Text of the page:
Wirral Woodland Walk, 18th May 2014

It was very hot and sunny, and we were happy to be in woodland shade for nearly all of our walk today.

21 Arrowe woodland path

Our first birds were Swifts in Claughton, spotted from the bus. When we got off we turned straight into Upton Meadows Millennium wood, run by the Woodland Trust, which follows the Arrowe Brook northwards. The waysides were full of Hawthorn, Cow Parsley, Green Alkanet, Red Campion, Garlic Mustard, Buttercups, Goose grass, Nettles and an odd clump of Three-cornered Leek.

21 Arrowe three cornered leek

This tree with long sprays of white flowers puzzled us for a while. The leaves and bark looked like cherry but the blossom was different. It was Bird Cherry.

21 Arrowe Bird Cherry

While we were looking at some young oak leaves to determine which oak it was (and we still don’t know) we spotted some whitish spheres growing from the leaves. We assumed they were young Marble galls, but I later found they were Oak Currant Galls. According to Trees for Life they are caused by the same Gall wasp that makes spangle galls. “The tiny disc-like spangle galls are abundant on the undersides of oak leaves in the autumn. The galls drop to the forest floor, where the grubs develop over winter under the cover of fallen oak leaves. In the spring an all-female generation emerges. These are ‘agamic’, meaning that they are able to reproduce without mating. They lay their eggs in oak buds, producing Currant Galls on the catkins and leaves. The sexual generation of male and female wasps emerge from the Currant Galls in June, mate, and then lay their eggs on the undersides of the leaves. Spangle galls develop, and so the cycle continues.”

21 Arrowe currant gall

Some years ago we saw a nesting Kingfisher along the Arrowe Brook, but not today. Just the songs of Blackbird, Wren and Robin. There was a clump of yellow Welsh Poppies, a pair of Speckled Wood butterflies dancing in patch of sunshine, and a large Rat which peeped out from behind a bit of corrugated iron sheeting on the far bank.  We crossed Arrowe Brook Road into Arrowe Park Country Park and continued along the Arrowe Brook. There is a magnificent weeping beech at that entrance. On the fishing lake young Mallard was jumping for midges and a family of younger ducklings sat with their parents on the bank.

21 Arrowe Mallard family

There were a couple of Canada Geese and a Moorhen. Another mother duck and five ducklings were sitting on a fallen tree. When we looked closer we were startled to see that she was a female Mandarin. There was no male Mandarin about so who fathered her brood? A Mallard? You can see that their eye-stripes look Mandarin, but their backs look Mallard.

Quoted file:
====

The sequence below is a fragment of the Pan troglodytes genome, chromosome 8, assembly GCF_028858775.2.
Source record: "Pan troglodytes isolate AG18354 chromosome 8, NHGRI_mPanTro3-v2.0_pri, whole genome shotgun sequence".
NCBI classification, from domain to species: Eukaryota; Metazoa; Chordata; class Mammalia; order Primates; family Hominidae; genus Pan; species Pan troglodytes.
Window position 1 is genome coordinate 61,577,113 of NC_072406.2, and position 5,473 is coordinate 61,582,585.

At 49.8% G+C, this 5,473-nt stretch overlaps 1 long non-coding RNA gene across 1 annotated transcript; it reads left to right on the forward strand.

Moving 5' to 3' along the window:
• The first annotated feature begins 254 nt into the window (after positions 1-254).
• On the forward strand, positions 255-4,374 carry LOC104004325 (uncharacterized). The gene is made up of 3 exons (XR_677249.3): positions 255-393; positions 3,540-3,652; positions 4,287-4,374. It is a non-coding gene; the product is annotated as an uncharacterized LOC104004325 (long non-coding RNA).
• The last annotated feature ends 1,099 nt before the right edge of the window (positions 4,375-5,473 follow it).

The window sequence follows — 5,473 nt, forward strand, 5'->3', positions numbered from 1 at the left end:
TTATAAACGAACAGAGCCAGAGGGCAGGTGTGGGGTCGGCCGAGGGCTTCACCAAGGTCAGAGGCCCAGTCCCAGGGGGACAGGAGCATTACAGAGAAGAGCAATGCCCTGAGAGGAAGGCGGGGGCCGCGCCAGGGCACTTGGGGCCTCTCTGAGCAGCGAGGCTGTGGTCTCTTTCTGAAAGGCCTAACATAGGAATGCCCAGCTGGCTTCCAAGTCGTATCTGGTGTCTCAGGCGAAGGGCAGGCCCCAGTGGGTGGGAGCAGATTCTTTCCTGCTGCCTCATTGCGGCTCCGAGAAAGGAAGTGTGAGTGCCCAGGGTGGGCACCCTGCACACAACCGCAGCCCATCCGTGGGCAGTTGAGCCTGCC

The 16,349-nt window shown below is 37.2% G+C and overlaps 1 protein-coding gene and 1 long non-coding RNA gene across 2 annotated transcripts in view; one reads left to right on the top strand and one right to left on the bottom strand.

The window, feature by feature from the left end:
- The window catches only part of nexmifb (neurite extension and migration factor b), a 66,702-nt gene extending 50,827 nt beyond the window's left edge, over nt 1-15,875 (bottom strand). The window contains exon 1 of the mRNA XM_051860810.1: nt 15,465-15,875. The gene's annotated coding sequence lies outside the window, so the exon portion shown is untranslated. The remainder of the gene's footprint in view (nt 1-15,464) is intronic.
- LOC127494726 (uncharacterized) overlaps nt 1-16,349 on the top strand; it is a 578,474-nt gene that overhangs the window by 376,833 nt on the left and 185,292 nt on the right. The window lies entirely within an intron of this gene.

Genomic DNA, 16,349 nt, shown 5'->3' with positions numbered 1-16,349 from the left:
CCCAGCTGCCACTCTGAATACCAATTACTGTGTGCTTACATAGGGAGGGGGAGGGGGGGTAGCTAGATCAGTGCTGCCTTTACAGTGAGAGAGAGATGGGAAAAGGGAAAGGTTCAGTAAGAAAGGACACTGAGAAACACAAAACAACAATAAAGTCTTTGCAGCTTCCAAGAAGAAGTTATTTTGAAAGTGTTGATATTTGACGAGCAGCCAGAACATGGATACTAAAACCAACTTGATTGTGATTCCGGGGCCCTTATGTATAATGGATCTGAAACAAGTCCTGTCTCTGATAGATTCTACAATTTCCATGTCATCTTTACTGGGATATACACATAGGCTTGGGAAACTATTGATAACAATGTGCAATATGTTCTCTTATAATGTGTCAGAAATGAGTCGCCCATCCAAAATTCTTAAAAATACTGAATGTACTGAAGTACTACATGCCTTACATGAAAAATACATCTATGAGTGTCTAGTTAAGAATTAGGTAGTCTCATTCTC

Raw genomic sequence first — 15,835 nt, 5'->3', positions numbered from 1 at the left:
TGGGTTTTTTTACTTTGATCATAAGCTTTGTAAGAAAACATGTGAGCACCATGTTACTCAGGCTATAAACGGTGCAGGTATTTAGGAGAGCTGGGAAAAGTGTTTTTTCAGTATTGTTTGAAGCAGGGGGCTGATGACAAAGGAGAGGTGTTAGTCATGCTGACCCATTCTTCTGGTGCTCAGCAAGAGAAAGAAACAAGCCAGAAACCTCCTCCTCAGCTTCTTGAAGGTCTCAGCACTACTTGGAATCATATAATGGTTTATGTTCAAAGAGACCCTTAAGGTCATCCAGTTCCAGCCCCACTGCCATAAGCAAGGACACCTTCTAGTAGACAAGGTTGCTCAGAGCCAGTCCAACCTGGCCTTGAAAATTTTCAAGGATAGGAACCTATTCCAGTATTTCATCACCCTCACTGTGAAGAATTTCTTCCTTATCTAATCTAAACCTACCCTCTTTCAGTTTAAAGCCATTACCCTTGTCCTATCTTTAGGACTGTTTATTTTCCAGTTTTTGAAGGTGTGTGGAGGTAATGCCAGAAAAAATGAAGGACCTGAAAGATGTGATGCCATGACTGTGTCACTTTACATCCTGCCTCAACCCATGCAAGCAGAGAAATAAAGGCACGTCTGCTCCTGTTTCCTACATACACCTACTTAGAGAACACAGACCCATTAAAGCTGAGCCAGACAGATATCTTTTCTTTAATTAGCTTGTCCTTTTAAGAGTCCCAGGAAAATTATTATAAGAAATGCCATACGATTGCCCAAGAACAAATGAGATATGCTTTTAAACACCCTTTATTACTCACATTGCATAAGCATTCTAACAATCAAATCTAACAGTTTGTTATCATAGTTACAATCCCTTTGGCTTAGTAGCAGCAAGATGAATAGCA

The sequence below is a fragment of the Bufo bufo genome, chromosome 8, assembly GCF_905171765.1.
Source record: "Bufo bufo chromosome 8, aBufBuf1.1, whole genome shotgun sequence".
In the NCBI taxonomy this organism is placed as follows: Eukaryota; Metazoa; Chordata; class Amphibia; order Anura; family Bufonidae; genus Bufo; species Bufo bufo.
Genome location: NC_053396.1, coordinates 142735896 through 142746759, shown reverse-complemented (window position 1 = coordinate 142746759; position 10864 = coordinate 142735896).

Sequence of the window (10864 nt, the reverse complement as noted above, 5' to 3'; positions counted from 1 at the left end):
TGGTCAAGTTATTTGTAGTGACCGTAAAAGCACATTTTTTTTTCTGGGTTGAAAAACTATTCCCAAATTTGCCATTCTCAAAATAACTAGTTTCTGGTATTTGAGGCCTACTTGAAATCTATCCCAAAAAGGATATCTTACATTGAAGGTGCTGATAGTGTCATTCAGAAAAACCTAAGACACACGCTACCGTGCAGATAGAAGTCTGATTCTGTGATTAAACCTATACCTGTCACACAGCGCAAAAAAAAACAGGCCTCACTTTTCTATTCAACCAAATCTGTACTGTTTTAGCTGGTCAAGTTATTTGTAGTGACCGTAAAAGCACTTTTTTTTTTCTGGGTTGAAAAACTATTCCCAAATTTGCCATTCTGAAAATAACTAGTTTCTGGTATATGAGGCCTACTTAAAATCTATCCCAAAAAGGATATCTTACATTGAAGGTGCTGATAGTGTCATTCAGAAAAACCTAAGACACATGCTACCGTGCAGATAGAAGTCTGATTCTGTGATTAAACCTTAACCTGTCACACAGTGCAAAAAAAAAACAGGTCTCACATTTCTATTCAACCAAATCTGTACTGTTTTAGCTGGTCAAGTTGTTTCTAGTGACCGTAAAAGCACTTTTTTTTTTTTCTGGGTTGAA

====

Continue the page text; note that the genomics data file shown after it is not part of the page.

21 Arrowe Mandarin brood

A Jay flew low through the woods, a Nuthatch perched on the fence and a Robin perched on the footpath sign.

21 Arrowe robin on sign

There were some pretty yellow flower in the shadiest areas, which definitely weren’t buttercups. Later identified as Wood Avens.

21 Arrowe wood avens

On a bit of meadow I finally got around to photographing and later identifying this common plant. It’s the Ribwort Plantain.

21 Arrowe ribwort plantain

There was a Blackcap in the trees on the other side of the meadow, and a Great Tit nesting in the woods. She came to a branch right by us, apparently trying to see us off. As we approached Arrowe Park Golf Club we saw another Nuthatch coming to seed left on a post. One of the parkland trees bore flowers looking like Russian Vine but the leaves were like Ash. It definitely wasn’t a Rowan. At home, I identified it as a Manna Ash, a tree I’ve heard of but never seen before.

21 Arrowe Manna Ash

Park birds included Wood Pigeon, Magpie, and some Swallows over the putting green. The Wisteria and the Laburnum were out, and we also noticed two huge Cedars of Lebanon and a row of seven or eight tall Cypresses. Not sure what kind they were. Some were green and some looked like a golden variety. The golden ones had huge buttresses at the base, as if they had been grafted low down, many years ago.

21 Arrowe cypress butress

Here’s a lovely sight – sunshine through the back of copper beech leaves.

21 Arrowe copper beach

We emerged at the back of Arrowe Park Hospital. They have a wild flower verge, with Speedwell, Vetch, Ox-eye Daisy, and Pink Campion. Despite the bad smell from a sewer drain we lingered, then saw something big flying about. A big bee? A Hornet? No it was a dragonfly! It was a female Broad-bodied Chaser and she posed on a Red Campion, as well-behaved as any photographer could wish!

21 Arrowe chaser

Public transport details: 487 bus from Sir Thomas Street at 10.03, to Greasby Road (Cortsway) outside the Premier Inn, arriving at 10.35. Returned from the Arrowe Park “internal grounds” bus stop on the 471 bus at 1.55, arriving Liverpool City Centre at 2.25.

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